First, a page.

Starting an X program as a user from a script running as root...

I have a script that is running as root and that eventually tries to start an X program as “user” (assuming that “user” is currently running X).

The following used to work in OpenSUSE <= 11.0, but doesn’t anymore in OpenSUSE 11.3:

sudo -u user DISPLAY=:0.0 xterm

Now it gives the following error message:

No protocol specified
xterm Xt error: Can't open display: :0.0

Can someone explain to me

  1. Why this does not work anymore?
  2. How to implement this instead?

The X program assumes that it has to open the window on (logical) display :0.0 (which is the first screen on the first display on the local system). After all there can be many displays on your as well as on other systems on the network.

That asks for two things:

  1. that that is realy the display wanted, in other words that the user user is loged in on display 0 of the local system (thus not using one of the other logical displays that you can reach on your system using Ctrl-Alt-F#, where F7 is normaly display 0).

  2. that the user allowes this. Try this again after the loged in user did

xhosts +

on a terminal within his session.
Now this will open the display to everyone from everywhere. To fine tune read

man xhost

It doesn’t work because the user cannot read root’s $HOME/.Xauthority file, and unless the display was started by that user, and the X-display authentication info is not in that user’s .Xauthority.

I occasionally do what you want, except that I use “ssh user@localhost” rather than “su”. I do two “ssh” calls. The first passes the “.Xauthority” information. Then the second runs xterm in the background with stdin, stdout, stderr all redirected to root so that the xterm will be detached from the original terminal and the sshd process can exit after starting the xterm.

Thanks for the replies, but I don’t think you guys are right.


  1. Yes, as I said this is my assumption. I KNOW this to be true, because I’m logged in as “user”, trying this in a terminal window :slight_smile:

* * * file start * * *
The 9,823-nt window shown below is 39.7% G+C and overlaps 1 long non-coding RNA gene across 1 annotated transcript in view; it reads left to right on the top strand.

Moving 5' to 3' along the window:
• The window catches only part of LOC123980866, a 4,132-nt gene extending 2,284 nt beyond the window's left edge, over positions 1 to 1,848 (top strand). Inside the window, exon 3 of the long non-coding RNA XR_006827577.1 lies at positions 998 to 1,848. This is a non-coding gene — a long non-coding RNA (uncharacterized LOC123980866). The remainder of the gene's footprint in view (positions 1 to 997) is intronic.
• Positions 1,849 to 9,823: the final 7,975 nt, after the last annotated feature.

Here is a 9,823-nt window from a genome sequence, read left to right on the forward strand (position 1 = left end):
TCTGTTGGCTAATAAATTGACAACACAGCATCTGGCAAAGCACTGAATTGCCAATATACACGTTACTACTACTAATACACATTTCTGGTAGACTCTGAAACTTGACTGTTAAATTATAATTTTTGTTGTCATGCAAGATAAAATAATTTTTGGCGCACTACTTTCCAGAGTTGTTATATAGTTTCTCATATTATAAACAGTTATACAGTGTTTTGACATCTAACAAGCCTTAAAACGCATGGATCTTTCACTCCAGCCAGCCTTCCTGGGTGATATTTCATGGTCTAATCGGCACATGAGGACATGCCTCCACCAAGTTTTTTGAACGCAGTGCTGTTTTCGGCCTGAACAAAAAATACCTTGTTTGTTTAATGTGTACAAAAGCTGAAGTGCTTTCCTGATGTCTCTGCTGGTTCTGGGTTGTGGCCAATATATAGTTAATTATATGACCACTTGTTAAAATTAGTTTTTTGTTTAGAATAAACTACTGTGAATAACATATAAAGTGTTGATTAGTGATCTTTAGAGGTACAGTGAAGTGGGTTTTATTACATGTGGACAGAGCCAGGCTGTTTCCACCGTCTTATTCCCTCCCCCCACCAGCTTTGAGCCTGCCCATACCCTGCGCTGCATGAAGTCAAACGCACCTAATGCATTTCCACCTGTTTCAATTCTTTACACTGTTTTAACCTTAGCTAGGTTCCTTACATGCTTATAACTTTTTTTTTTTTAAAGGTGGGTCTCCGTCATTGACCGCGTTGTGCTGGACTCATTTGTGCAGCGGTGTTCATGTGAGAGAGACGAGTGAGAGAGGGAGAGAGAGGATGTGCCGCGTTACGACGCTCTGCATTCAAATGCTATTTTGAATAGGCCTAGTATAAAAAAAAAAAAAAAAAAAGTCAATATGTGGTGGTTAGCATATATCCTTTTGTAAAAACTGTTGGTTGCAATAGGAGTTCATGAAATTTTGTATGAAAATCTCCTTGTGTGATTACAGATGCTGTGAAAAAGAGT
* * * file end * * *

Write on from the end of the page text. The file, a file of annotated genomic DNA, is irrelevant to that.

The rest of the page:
2. The xhost stuff does not apply at all, because I want to do it on the same host, as the same user.

It is supposed to read ~user/.Xauthority though… and again, I’m assuming that “user” is currently running X…

Either way, I found that this actually still works on an 11.3 system where I installed plain xdm along with xfce. The system where it did not work was using gdm/gnome. Also the 11.0 system where it worked was using kdm/kde3. So maybe this is an issue with gnome…

I will investigate this some more…

You misunderstand. It has not much to do which the fact which user it is. It is has to do with the fact that the Display (that is the working X session) is protected from others (not other users, but other sessions) to create windows (or do other things with that X session). This protection does function regardless which is the user running that other section. This fact most often amazes prople who think that root can do everything, but it is also true when the user is the user. Also “same host” is no argument here. X is a network service, there is no difference between same or other hosts.

I post this to help you undersstand the xhost mechanism and it’s alternatives (like .Xauthority as @nrickert points to).
I am not sure if it realy is what you are after and if this is more restricted then before. But the general idea is as described.

I had that working with an 11.0 system and gnome.

It continued to work for me with 11.3 and KDE, until I tried it on a 64 bit system. To get it to work on the 64 bit system, I found that I had to also set XAUTHLOCALHOSTNAME in the environment. The script I used for 11.3 continues to work with 11.4 KDE.

To clarify, I occasionally use this as a non-root user to start an xterm as root, or to start an xterm as a different user. When starting an xterm as root, I make sure that XAUTHORITY is set in the root environment before starting the xterm (root can read my .Xauthority). When starting an xterm as a different non-root user, I first make sure that I export the ‘.Xauthority’ magic cookie for the session, and import that into the target user’s ‘.Xauthority’ file (bascially “xauth extract - $DISPLAY” is piped to “xauth merge -” over an SSH channel (ssh to targetuser@localhost using public key authentication).

There is actually a big difference. When you run clients locally, they communitcate with the X server using local IPC (unix sockets, shared memory etc). No network involved.

Also we have already established that it can work, so clearly it is not a fundamental issue with X… I’m still trying to find out what the difference is that makes it not work on that one installation.

That s of course true, but it is under the hood and of no concern in understanding that an X server is a server with network capabilities. It does not matter if the underlying network part is implemented with the TCP/IP stack or with Unix sockets (or with a courier running to and fro with the messages).

Finally found the problem: GDM does not generate $HOME/.Xauthority anymore!

Re: [gdm-list] No .Xauthority in home directory.

well i have the same problem and modify .bashrc in /home adding, export display=:0.0, in the last line